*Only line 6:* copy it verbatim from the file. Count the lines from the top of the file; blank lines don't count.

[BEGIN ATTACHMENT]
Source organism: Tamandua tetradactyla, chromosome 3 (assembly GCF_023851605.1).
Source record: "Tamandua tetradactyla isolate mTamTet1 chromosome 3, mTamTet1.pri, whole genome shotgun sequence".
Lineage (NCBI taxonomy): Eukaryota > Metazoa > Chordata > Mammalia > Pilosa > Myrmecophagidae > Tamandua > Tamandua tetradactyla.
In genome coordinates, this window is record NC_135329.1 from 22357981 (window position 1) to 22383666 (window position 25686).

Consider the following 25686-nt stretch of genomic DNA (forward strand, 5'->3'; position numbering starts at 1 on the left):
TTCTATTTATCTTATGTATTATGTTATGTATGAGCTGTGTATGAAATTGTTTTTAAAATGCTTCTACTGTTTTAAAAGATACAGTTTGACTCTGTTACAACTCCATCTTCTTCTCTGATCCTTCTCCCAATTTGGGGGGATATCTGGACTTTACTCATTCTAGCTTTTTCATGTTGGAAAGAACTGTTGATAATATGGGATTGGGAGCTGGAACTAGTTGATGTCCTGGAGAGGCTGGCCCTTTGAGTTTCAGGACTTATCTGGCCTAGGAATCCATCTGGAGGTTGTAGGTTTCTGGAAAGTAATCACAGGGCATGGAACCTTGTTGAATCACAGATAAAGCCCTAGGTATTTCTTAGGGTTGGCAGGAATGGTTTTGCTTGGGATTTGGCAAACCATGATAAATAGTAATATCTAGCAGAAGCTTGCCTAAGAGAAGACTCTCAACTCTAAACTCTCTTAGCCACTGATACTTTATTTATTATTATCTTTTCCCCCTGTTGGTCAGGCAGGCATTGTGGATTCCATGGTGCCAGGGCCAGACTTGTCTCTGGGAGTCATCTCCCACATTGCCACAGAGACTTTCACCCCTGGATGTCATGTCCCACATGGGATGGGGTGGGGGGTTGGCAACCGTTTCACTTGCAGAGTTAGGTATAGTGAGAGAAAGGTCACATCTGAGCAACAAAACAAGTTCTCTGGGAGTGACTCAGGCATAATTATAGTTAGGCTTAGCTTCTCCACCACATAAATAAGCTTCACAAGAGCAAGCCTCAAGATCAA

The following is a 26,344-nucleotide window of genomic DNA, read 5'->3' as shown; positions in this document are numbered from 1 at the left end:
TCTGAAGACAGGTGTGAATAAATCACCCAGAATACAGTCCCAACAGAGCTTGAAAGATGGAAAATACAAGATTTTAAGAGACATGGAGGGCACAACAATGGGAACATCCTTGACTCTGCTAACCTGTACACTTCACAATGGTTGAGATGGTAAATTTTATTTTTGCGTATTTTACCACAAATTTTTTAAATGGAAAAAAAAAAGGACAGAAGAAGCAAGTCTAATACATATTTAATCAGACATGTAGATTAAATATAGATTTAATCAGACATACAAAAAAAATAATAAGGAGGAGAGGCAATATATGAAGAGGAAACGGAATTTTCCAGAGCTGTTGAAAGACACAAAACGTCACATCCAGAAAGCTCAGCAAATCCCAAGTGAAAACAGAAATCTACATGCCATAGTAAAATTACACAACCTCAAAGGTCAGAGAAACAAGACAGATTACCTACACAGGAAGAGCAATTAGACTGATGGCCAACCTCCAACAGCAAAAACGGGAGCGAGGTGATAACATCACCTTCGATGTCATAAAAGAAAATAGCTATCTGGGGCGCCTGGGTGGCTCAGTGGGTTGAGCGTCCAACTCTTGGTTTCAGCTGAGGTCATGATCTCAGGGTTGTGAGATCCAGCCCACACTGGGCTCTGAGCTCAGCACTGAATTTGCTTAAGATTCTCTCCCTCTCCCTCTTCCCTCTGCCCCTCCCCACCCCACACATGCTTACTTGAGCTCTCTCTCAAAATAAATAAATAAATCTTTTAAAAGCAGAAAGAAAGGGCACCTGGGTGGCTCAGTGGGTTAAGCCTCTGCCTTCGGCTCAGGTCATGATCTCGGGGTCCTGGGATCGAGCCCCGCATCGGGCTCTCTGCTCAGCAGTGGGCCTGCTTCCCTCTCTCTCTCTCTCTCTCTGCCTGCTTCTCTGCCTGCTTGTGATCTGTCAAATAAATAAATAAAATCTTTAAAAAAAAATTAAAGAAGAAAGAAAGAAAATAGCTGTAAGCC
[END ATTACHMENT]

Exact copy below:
TTCTATTTATCTTATGTATTATGTTATGTATGAGCTGTGTATGAAATTGTTTTTAAAATGCTTCTACTGTTTTAAAAGATACAGTTTGACTCTGTTACAACTCCATCTTCTTCTCTGATCCTTCTCCCAATTTGGGGGGATATCTGGACTTTACTCATTCTAGCTTTTTCATGTTGGAAAGAACTGTTGATAATATGGGATTGGGAGCTGGAACTAGTTGATGTCCTGGAGAGGCTGGCCCTTTGAGTTTCAGGACTTATCTGGCCTAGGAATCCATCTGGAGGTTGTAGGTTTCTGGAAAGTAATCACAGGGCATGGAACCTTGTTGAATCACAGATAAAGCCCTAGGTATTTCTTAGGGTTGGCAGGAATGGTTTTGCTTGGGATTTGGCAAACCATGATAAATAGTAATATCTAGCAGAAGCTTGCCTAAGAGAAGACTCTCAACTCTAAACTCTCTTAGCCACTGATACTTTATTTATTATTATCTTTTCCCCCTGTTGGTCAGGCAGGCATTGTGGATTCCATGGTGCCAGGGCCAGACTTGTCTCTGGGAGTCATCTCCCACATTGCCACAGAGACTTTCACCCCTGGATGTCATGTCCCACATGGGATGGGGTGGGGGGTTGGCAACCGTTTCACTTGCAGAGTTAGGTATAGTGAGAGAAAGGTCACATCTGAGCAACAAAACAAGTTCTCTGGGAGTGACTCAGGCATAATTATAGTTAGGCTTAGCTTCTCCACCACATAAATAAGCTTCACAAGAGCAAGCCTCAAGATCAA